Nuit Blanche T.O. amazes & inspires

Had a blast wandering the night and checking out the Nuit Blanche Parade exhibits and others with my good pal Lizzie Violet. I’ve included some highlights of the evening below.

What turned you on at Nuit Blanche this year?

The Queen of the Parade, by Lisa Anita Wegner & Vanessa Lee Wishart. Multi-media artist/performer Lisa Anita Wegner, as the Queen, waves to the crowd from atop a 20-foot high gown.
The Queen of the Parade – gown detail.
Tortoise, by Michel de Broin. One of a series of assemblage sculptures made from picnic tables outside Campbell House. You could smell the cedar on this pleasantly cool fall evening. Warm cider was served there as well.
Music Box, by John Dickson. A kinetic sculpture of musical instruments, creating eerie, otherworldly sounds all based on parts moving against each other.
Ai Weiwei’s Forever Bicycles installation at Nathan Phillips Square.
Forever Bicycles installation with Toronto City Hall in the background.
Ferris Wheel, by Katharine Harvey.
Parallax, by Idea Design Collective. A luminous, beehive-like effect – all done with cardboard tubes and light.
(X)Static Clown Factory, by Ruth Spitzer & Claire Ironside. An interactive performance installation, where folks were invited to come up and do the clowns’ work. I think peeps got paid in balloons.
Woman in the crowd with neon light hula hoop.
There is an elephant in the truck, an indie installation by Laurence Vallières. Another impressive piece done with cardboard.
Hybrid Globe, by Arthur Wrigglesworth, Mohammad Mehdi Ghiyaei & Mojtaba Samimi.
Ad Astra, one of three indie projects by [R]ed[U]ux Lab at the Bata Shoe Museum.
RevitaLight – another piece utilizing cardboard – at Bata Shoe Museum.
Light_Scape, an interactive light installation at Bata Shoe Museum.
On the way to Artscape Wychwood Barns, we encountered this sculpture artist at work on Bloor Street West. He uses only centre of gravity and balance to build these pieces.
Yep, that’s a concrete block balancing on top. And set on fire to great effect.
An assistant moves a piece on Chess Set, by Blandford Gates, an indie installation at Artscape Wychwood Barns.
Chess players Tomas Krnan (L) and Peter Vavrak (R) play blindfolded, giving verbal instructions to their respective assistants to move pieces on the board. And having to remember where every piece is.

Wandering the night in Toronto – Nuit Blanche 2012

From 7 p.m. till sunrise, Toronto celebrated arts, culture and entertainment all night long.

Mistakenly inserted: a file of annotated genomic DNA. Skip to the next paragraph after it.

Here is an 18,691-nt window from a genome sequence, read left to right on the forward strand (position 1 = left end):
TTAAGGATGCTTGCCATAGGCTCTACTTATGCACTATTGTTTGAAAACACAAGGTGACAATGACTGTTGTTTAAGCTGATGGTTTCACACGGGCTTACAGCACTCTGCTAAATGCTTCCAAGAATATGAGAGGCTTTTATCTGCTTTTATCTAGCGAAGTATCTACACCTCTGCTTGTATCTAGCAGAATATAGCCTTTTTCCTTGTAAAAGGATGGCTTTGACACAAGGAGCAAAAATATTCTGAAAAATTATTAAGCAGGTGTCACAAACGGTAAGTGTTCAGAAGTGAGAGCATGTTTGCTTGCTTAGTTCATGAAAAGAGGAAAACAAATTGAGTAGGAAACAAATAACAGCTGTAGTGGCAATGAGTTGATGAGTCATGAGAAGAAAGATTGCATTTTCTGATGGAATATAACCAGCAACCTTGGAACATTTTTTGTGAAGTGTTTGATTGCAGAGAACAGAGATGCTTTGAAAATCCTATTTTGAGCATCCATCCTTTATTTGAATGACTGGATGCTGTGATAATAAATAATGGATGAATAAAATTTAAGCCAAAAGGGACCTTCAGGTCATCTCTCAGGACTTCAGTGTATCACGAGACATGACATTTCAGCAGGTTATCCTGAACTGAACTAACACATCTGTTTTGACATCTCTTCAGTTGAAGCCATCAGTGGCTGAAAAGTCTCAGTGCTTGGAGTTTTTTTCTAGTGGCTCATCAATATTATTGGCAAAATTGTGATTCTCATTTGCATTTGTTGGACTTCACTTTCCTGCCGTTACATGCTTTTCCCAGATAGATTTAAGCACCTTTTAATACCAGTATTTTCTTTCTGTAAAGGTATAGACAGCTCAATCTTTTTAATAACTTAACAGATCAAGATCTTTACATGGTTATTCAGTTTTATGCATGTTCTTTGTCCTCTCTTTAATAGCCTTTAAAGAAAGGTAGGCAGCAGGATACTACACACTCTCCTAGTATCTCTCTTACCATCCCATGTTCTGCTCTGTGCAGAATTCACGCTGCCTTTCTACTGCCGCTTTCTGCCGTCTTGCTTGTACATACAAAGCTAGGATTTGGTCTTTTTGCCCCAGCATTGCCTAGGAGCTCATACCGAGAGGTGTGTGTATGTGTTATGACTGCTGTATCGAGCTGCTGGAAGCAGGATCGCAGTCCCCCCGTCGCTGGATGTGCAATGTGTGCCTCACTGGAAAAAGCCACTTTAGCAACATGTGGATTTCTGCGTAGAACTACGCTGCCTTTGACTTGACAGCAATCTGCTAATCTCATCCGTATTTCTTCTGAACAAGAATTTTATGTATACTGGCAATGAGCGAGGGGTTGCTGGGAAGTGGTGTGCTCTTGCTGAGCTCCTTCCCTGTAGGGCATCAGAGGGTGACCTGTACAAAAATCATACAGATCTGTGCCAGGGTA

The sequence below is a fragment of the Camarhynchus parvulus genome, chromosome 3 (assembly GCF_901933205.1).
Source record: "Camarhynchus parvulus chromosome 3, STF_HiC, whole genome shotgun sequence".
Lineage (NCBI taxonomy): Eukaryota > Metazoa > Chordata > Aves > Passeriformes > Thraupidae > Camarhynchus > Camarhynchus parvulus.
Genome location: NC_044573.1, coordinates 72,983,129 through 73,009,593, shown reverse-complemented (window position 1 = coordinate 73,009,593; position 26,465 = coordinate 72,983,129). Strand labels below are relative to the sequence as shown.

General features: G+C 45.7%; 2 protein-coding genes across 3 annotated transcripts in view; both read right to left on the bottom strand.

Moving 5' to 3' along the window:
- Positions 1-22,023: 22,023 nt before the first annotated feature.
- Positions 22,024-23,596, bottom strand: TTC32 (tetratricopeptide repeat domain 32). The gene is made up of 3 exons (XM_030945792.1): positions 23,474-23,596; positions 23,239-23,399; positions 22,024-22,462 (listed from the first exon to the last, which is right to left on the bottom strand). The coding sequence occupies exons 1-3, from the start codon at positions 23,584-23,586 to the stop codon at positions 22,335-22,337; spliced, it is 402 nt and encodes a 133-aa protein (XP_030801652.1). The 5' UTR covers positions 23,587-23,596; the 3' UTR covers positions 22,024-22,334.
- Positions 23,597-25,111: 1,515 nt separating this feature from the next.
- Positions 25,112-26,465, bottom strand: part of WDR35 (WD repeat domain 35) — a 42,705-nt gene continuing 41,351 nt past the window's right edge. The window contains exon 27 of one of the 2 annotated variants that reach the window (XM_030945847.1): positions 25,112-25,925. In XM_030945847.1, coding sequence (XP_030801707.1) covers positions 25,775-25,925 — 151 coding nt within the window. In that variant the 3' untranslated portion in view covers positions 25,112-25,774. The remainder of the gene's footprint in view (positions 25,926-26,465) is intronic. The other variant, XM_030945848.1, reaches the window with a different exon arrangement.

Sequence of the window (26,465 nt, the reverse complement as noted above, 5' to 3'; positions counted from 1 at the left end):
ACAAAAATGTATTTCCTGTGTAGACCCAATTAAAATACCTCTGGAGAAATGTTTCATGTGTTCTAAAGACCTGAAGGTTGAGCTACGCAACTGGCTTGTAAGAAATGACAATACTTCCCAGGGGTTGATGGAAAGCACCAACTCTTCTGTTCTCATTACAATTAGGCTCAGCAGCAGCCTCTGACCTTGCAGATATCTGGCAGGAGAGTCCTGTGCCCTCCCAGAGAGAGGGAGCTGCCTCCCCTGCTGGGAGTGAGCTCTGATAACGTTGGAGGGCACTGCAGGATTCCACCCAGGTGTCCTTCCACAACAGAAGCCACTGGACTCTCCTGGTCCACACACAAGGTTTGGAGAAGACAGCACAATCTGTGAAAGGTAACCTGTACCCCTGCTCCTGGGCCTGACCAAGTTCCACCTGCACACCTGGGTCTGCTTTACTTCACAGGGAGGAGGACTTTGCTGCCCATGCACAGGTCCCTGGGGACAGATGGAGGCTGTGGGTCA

Dancers at the Rivoli
Musicians at the Rivoli

Here are some images and impressions from the evening. Janis and I missed Dr. Draw at the Rivoli, as he was running late and we had friends to meet, but we did see a group of dancers and a pair of musicians out on the front patio stage.

Palm Authority installation
Light and sound installation at City Hall, Nathan Phillips Square
Looking out from City Hall, Nathan Phillips Square

After the Rivoli, we met up with Lizzie and Leah at Shanghai Cowgirl for a late dinner before heading out into the downtown core, where we saw several art installations, including some work at City Hall, Nathan Phillips Square.

Sound wave drawing – Bata Shoe Museum
Sound wave drawing – Bata Shoe Museum

We made our way north, through the UofT campus and stopped by the Bata Shoe Museum, where we saw this neat sound wave drawing that wrapped around the entire room.

Artscape Wychwood Barns, Barn #2 ceiling
Artscape Wychwood Barns – Small Audiences marquee, featuring Lizzie Violet’s poetry set

From there, we took the subway and streetcar up to Artscape Wychwood Barns – Barn #2, where we saw a solo performance of a section of Fifty Monologues – Ghosts, a collection of female monologues from Shakespeare by actor Rebecca Singh. This was part of Theatre Local’s Small Audiences program – inside the smallest theatre space in the city:

After a coffee and snack break, we went back into the space to see Lizzie’s horror poetry set, The Undead Night. Reading three of the zombie series pieces (attack, transformation and pursuit), as well as pieces about other undead creatures, like “Corpse Flower,” and the darkly comic “My Mother Thinks I’m A Serial Killer,” Lizzie’s work is raw, visceral and sometimes disturbing, yet beautifully written – and even sometimes funny.

After that, we were done and made our ways home. To bed. I’d made it till 4 a.m. and by the time I schlepped home on the all-night TTC service, it was 5:15 a.m.

A great evening of art and friends, with lots of walking. And coffee. If you ever get a chance to venture out for Nuit Blanche – do. There’s lots to see and places to go – some more crowded than others – and it’s a great adventure.